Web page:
More and more people are using portable generators to make sure they don’t lose power during natural disasters. If not used correctly, however, these useful devices can pose dangers of their own, especially electrocution and carbon monoxide poisoning risks.

The CDC says that if water has been present anywhere near electrical circuits and electrical equipment, you should turn off the power at the main breaker or fuse on the service panel. Do not turn the power back on until electrical equipment has been inspected by a qualified electrician.

Also important: follow manufacturer recommendations and specifications to the letter.

“If there are any questions regarding the operation or installation of the portable generator, a qualified electrician should be immediately contacted to assist in installation and start-up activities,” says the CDC. “The generator should always be positioned outside the structure.”

Other recommendations:

When using gasoline- and diesel-powered portable generators to supply power to a building, switch the main breaker or fuse on the service panel to the “off” position prior to starting the generator. This will prevent power lines from being inadvertently energized by backfeed electrical energy from the generators, and help protect utility line workers or other repair workers or people in neighboring buildings from possible electrocution.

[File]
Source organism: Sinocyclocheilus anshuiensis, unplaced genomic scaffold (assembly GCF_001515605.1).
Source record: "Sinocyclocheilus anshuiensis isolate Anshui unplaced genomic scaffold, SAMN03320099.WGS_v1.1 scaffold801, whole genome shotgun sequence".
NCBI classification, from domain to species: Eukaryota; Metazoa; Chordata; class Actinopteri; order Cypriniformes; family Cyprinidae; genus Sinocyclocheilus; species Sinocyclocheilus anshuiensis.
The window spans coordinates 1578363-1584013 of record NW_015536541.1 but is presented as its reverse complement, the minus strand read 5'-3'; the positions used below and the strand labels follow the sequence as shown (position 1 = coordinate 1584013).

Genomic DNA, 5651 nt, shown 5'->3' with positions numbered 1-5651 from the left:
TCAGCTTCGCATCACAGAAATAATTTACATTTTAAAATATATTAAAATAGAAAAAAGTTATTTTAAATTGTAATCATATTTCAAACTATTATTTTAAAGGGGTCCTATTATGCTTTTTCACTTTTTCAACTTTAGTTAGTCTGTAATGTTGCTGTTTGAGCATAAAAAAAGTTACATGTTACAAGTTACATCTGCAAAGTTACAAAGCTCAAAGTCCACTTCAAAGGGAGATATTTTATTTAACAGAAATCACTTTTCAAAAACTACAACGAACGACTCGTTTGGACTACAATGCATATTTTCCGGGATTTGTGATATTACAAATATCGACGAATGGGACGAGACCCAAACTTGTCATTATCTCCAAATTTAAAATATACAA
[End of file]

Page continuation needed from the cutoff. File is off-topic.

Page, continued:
If the generator is plugged into a household circuit without turning the main breaker to the “off” position or removing the main fuse, the electrical current could reverse, go back through the circuit to the outside power grid, and energize power lines or electrical systems in other buildings to at or near their original voltage without the knowledge of utility or other workers.

Generator use is also a major cause of carbon monoxide (CO) poisoning. Generators should only be used in well ventilated areas. To learn more about preventing CO poisoning, see Carbon Monoxide Poisoning After a Disaster.